Between May 2010 and February 2012, Missouri Department of Agriculture officials cited the puppy mill for a number of violations, including overcrowded and dirty conditions, safety concerns, dozens of matted dogs (1/26/2011), no proof of veterinary care (2/7/2012), and unsafe housing conditions (multiple dates). State records indicate that there are currently more than 300 dogs and puppies at the kennel.
The facility is owned by Joe Overlease, former president of the Professional Kennel Club of Missouri. Overlease was a vocal opponent of Proposition B, a 2010 ballot initiative that would have vastly improved the standards of care for dogs in commercial kennels in Missouri. Overlease’s kennel has been state-licensed since November 2003, after state officials found him operating an illegal, unlicensed kennel and required him to obtain a license.
Overlease’s current website contains misinformation about adoption and shelter pets, advising readers who are considering adopting a dog from a shelter that “You should have a good insurance policy that covers animal attacks on your neighbors and visitors. And you also need to make sure your children and grandchildren or others are closely supervised.” Overlease goes on to state that adopting instead of buying a puppy “can become a very expensive nightmare in the long run.” Complaints received by The HSUS indicate that purchasing puppies from puppy mills has become an expensive nightmare for many buyers.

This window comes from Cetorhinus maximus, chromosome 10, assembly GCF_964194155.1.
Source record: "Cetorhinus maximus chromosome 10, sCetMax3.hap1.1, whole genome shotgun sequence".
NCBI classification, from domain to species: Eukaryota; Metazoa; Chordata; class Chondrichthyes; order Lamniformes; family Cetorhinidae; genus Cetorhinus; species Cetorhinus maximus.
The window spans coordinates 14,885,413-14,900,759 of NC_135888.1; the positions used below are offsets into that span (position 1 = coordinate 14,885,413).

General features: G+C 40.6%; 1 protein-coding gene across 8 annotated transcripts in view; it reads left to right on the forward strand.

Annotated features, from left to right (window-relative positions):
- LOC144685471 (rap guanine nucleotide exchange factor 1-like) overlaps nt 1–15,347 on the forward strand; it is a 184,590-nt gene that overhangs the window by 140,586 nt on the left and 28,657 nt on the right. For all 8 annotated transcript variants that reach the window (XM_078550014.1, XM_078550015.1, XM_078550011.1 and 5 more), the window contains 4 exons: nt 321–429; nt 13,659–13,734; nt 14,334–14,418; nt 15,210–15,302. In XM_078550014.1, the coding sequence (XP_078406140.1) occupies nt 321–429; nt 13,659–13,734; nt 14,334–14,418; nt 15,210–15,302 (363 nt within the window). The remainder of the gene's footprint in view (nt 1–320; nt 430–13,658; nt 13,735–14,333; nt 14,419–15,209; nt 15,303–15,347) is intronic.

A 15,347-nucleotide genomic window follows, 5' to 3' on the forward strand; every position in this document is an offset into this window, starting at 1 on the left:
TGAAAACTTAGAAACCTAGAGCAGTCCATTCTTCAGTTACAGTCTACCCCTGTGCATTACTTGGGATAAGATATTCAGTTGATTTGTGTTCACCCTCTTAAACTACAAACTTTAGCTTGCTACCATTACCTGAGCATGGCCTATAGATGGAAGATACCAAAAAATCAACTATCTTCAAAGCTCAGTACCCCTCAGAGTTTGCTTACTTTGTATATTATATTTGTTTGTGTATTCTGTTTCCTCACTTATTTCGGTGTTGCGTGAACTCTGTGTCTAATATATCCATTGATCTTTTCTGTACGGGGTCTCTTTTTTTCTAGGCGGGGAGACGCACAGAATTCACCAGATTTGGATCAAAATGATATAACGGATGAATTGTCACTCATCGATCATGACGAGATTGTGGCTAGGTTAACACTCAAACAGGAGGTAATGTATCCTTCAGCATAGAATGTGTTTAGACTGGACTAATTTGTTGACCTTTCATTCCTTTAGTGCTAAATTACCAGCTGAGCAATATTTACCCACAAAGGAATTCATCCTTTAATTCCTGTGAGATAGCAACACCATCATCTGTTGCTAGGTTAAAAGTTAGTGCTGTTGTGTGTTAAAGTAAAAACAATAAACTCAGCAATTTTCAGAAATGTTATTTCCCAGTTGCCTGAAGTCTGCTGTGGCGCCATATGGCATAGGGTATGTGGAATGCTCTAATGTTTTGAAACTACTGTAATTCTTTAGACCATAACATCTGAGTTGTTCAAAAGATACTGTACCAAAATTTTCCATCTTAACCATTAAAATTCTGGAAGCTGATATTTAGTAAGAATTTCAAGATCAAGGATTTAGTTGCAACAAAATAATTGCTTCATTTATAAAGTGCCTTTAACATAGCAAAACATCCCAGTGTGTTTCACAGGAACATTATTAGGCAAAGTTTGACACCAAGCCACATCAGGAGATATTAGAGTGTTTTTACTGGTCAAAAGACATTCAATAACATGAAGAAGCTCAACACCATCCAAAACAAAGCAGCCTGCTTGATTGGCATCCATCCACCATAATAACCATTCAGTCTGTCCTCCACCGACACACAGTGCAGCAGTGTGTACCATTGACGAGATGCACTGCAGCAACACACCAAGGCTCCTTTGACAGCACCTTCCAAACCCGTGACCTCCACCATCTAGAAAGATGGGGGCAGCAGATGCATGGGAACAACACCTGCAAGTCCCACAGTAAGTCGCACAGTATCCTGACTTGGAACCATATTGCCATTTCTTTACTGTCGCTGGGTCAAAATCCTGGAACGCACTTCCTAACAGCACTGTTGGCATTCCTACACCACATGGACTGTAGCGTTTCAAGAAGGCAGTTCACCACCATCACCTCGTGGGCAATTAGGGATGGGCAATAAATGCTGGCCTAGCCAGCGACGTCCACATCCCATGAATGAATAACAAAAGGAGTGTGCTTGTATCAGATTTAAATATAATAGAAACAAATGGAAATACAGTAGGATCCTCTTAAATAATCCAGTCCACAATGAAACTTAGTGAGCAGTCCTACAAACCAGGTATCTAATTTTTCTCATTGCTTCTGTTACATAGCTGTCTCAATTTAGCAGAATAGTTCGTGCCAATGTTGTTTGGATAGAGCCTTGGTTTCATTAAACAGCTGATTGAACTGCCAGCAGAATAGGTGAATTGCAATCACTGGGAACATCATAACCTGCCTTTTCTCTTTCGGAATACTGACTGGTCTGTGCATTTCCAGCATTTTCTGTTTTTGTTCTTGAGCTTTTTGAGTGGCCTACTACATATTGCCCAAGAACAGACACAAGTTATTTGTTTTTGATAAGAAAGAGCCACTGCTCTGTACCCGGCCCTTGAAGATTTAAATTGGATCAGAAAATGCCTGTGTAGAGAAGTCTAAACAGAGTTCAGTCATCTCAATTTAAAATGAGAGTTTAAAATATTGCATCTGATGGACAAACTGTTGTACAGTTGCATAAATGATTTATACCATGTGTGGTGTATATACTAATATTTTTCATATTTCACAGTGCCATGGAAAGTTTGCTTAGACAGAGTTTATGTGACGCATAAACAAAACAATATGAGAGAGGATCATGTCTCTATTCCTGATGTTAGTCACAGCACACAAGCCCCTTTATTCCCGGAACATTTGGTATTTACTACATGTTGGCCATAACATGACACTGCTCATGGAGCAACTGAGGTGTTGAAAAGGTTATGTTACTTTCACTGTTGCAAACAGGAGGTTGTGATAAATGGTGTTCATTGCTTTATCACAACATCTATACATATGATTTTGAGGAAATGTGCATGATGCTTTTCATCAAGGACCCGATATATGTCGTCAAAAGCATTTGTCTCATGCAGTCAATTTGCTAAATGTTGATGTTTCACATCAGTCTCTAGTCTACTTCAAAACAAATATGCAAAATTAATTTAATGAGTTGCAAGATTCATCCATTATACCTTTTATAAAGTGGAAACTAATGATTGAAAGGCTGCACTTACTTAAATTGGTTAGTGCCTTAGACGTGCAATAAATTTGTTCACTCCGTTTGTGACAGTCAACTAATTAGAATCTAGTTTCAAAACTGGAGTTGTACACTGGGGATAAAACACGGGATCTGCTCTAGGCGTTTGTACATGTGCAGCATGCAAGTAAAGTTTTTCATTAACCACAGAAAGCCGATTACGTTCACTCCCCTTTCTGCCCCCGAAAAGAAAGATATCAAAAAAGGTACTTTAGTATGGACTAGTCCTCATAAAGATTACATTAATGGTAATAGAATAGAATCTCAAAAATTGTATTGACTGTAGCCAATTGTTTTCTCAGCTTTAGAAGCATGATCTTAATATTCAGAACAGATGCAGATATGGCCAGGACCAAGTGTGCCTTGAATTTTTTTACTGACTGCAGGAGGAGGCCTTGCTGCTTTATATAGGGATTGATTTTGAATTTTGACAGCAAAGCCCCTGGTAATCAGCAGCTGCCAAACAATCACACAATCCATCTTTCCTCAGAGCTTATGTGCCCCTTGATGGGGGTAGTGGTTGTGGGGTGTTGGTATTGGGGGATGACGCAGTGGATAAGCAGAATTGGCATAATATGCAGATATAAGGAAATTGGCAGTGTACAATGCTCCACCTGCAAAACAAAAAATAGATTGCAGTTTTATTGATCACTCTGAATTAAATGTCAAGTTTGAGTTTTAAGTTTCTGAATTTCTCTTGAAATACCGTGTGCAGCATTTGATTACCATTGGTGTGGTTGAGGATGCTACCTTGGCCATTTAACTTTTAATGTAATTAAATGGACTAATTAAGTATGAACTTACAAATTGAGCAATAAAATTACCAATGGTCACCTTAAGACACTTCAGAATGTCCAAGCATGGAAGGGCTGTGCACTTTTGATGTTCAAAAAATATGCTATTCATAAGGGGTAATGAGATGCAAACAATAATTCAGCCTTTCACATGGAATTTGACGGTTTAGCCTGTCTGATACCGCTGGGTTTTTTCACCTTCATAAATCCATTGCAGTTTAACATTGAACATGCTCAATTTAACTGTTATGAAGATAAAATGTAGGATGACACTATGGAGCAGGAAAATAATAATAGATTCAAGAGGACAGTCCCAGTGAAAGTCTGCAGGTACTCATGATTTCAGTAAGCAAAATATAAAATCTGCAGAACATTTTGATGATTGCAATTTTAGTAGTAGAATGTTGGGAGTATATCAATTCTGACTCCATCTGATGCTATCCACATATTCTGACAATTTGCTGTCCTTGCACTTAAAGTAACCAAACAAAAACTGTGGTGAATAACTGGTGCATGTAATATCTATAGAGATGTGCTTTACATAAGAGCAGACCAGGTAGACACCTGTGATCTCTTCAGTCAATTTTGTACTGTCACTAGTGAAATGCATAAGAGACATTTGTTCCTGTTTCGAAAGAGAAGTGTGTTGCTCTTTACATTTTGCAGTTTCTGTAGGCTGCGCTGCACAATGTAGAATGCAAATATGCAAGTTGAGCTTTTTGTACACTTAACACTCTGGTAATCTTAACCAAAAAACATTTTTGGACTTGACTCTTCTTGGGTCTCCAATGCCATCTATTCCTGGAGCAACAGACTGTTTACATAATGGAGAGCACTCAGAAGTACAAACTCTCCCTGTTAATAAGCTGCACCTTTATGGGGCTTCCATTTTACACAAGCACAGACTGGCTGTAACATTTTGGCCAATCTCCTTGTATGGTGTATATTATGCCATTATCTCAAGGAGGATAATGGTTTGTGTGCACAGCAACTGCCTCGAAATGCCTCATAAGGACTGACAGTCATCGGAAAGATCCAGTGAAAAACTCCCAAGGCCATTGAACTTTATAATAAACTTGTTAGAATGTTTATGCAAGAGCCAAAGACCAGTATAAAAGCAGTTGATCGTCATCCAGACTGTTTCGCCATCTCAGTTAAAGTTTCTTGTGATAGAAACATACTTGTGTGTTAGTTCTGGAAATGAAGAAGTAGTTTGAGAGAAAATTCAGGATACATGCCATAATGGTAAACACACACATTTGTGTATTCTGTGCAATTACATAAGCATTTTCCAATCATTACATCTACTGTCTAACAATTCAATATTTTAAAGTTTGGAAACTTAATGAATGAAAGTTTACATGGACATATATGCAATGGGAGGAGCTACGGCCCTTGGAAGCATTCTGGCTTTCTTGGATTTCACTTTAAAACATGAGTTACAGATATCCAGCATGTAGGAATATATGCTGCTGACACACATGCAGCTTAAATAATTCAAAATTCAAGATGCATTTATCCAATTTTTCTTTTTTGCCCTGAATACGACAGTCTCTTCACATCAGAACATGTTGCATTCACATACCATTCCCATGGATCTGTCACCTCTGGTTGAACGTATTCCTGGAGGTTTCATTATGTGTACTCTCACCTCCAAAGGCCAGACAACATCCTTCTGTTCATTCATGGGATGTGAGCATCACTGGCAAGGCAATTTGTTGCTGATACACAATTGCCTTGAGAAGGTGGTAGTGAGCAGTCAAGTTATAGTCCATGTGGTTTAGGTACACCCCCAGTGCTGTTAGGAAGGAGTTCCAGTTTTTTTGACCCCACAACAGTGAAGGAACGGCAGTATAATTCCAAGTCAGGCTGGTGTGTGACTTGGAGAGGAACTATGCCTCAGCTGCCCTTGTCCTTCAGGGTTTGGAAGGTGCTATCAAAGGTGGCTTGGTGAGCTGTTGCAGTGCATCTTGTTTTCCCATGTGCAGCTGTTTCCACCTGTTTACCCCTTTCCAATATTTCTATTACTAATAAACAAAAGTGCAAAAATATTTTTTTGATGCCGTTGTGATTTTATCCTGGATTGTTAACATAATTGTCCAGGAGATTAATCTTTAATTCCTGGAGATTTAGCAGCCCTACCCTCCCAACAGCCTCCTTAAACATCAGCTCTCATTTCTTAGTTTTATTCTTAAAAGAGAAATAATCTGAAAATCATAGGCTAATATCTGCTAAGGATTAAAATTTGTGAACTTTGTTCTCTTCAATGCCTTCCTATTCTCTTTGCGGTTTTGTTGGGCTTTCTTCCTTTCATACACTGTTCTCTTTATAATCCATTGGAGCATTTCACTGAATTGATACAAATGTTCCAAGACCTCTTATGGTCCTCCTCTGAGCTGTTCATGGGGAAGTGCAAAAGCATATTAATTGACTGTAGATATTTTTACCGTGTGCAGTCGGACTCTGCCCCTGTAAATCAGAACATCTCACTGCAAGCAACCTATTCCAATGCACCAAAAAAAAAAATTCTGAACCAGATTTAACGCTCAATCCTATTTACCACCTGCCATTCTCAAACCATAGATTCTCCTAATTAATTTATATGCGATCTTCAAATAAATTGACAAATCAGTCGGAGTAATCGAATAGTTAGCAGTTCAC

Valente Rios/ Rios Kennel – Galt, MO: Dogs in Complete Darkness; Failure to Obtain Vet Care
Inspection reports show there are more than 300 dogs and puppies at Rios Kennel. The puppy mill has been cited for numerous USDA violations, some as recent as January 2013, for injured dogs who had not been treated by a vet, filthy conditions, inadequate space, and ammonia levels in a windowless whelping building so strong that inspectors’ noses “began burning and then started running,” according to USDA inspection reports.